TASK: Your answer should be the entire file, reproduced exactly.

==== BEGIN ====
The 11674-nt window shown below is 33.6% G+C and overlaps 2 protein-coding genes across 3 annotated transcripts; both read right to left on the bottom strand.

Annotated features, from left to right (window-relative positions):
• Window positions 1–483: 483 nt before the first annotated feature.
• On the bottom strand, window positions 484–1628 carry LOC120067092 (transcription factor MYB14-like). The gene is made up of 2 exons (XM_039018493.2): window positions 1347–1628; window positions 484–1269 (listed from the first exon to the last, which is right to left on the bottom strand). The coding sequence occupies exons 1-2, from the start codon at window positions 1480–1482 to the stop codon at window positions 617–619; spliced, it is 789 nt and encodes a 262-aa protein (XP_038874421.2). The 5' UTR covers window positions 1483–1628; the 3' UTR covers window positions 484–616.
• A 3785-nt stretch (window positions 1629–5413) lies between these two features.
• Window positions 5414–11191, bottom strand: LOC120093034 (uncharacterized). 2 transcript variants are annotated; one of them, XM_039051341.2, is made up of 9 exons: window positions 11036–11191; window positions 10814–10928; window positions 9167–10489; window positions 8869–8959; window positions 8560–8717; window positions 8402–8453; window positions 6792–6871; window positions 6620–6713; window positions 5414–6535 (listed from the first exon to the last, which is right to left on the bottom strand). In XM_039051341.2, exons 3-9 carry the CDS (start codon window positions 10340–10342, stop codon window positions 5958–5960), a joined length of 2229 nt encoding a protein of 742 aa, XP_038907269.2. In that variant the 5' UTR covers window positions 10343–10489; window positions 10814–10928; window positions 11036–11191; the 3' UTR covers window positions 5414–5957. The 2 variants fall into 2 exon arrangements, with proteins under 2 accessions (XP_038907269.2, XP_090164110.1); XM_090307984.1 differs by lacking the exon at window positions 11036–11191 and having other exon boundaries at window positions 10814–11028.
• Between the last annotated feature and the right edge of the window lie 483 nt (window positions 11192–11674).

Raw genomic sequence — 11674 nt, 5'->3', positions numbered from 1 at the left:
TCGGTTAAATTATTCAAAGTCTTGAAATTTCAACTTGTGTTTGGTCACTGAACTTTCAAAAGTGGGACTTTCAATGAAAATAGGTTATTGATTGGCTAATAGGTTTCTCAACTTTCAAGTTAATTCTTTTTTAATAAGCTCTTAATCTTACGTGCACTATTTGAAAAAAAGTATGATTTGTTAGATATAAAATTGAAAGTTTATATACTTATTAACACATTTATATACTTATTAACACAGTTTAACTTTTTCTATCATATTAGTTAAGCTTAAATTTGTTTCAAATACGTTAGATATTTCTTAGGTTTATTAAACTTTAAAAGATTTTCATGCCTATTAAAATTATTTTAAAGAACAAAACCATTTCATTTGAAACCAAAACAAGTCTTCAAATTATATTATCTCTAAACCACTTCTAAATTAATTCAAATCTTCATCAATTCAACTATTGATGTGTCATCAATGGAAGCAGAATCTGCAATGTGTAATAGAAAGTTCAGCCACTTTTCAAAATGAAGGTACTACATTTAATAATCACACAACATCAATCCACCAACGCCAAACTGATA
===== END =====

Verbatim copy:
The 11674-nt window shown below is 33.6% G+C and overlaps 2 protein-coding genes across 3 annotated transcripts; both read right to left on the bottom strand.

Annotated features, from left to right (window-relative positions):
• Window positions 1–483: 483 nt before the first annotated feature.
• On the bottom strand, window positions 484–1628 carry LOC120067092 (transcription factor MYB14-like). The gene is made up of 2 exons (XM_039018493.2): window positions 1347–1628; window positions 484–1269 (listed from the first exon to the last, which is right to left on the bottom strand). The coding sequence occupies exons 1-2, from the start codon at window positions 1480–1482 to the stop codon at window positions 617–619; spliced, it is 789 nt and encodes a 262-aa protein (XP_038874421.2). The 5' UTR covers window positions 1483–1628; the 3' UTR covers window positions 484–616.
• A 3785-nt stretch (window positions 1629–5413) lies between these two features.
• Window positions 5414–11191, bottom strand: LOC120093034 (uncharacterized). 2 transcript variants are annotated; one of them, XM_039051341.2, is made up of 9 exons: window positions 11036–11191; window positions 10814–10928; window positions 9167–10489; window positions 8869–8959; window positions 8560–8717; window positions 8402–8453; window positions 6792–6871; window positions 6620–6713; window positions 5414–6535 (listed from the first exon to the last, which is right to left on the bottom strand). In XM_039051341.2, exons 3-9 carry the CDS (start codon window positions 10340–10342, stop codon window positions 5958–5960), a joined length of 2229 nt encoding a protein of 742 aa, XP_038907269.2. In that variant the 5' UTR covers window positions 10343–10489; window positions 10814–10928; window positions 11036–11191; the 3' UTR covers window positions 5414–5957. The 2 variants fall into 2 exon arrangements, with proteins under 2 accessions (XP_038907269.2, XP_090164110.1); XM_090307984.1 differs by lacking the exon at window positions 11036–11191 and having other exon boundaries at window positions 10814–11028.
• Between the last annotated feature and the right edge of the window lie 483 nt (window positions 11192–11674).

Raw genomic sequence — 11674 nt, 5'->3', positions numbered from 1 at the left:
TCGGTTAAATTATTCAAAGTCTTGAAATTTCAACTTGTGTTTGGTCACTGAACTTTCAAAAGTGGGACTTTCAATGAAAATAGGTTATTGATTGGCTAATAGGTTTCTCAACTTTCAAGTTAATTCTTTTTTAATAAGCTCTTAATCTTACGTGCACTATTTGAAAAAAAGTATGATTTGTTAGATATAAAATTGAAAGTTTATATACTTATTAACACATTTATATACTTATTAACACAGTTTAACTTTTTCTATCATATTAGTTAAGCTTAAATTTGTTTCAAATACGTTAGATATTTCTTAGGTTTATTAAACTTTAAAAGATTTTCATGCCTATTAAAATTATTTTAAAGAACAAAACCATTTCATTTGAAACCAAAACAAGTCTTCAAATTATATTATCTCTAAACCACTTCTAAATTAATTCAAATCTTCATCAATTCAACTATTGATGTGTCATCAATGGAAGCAGAATCTGCAATGTGTAATAGAAAGTTCAGCCACTTTTCAAAATGAAGGTACTACATTTAATAATCACACAACATCAATCCACCAACGCCAAACTGATA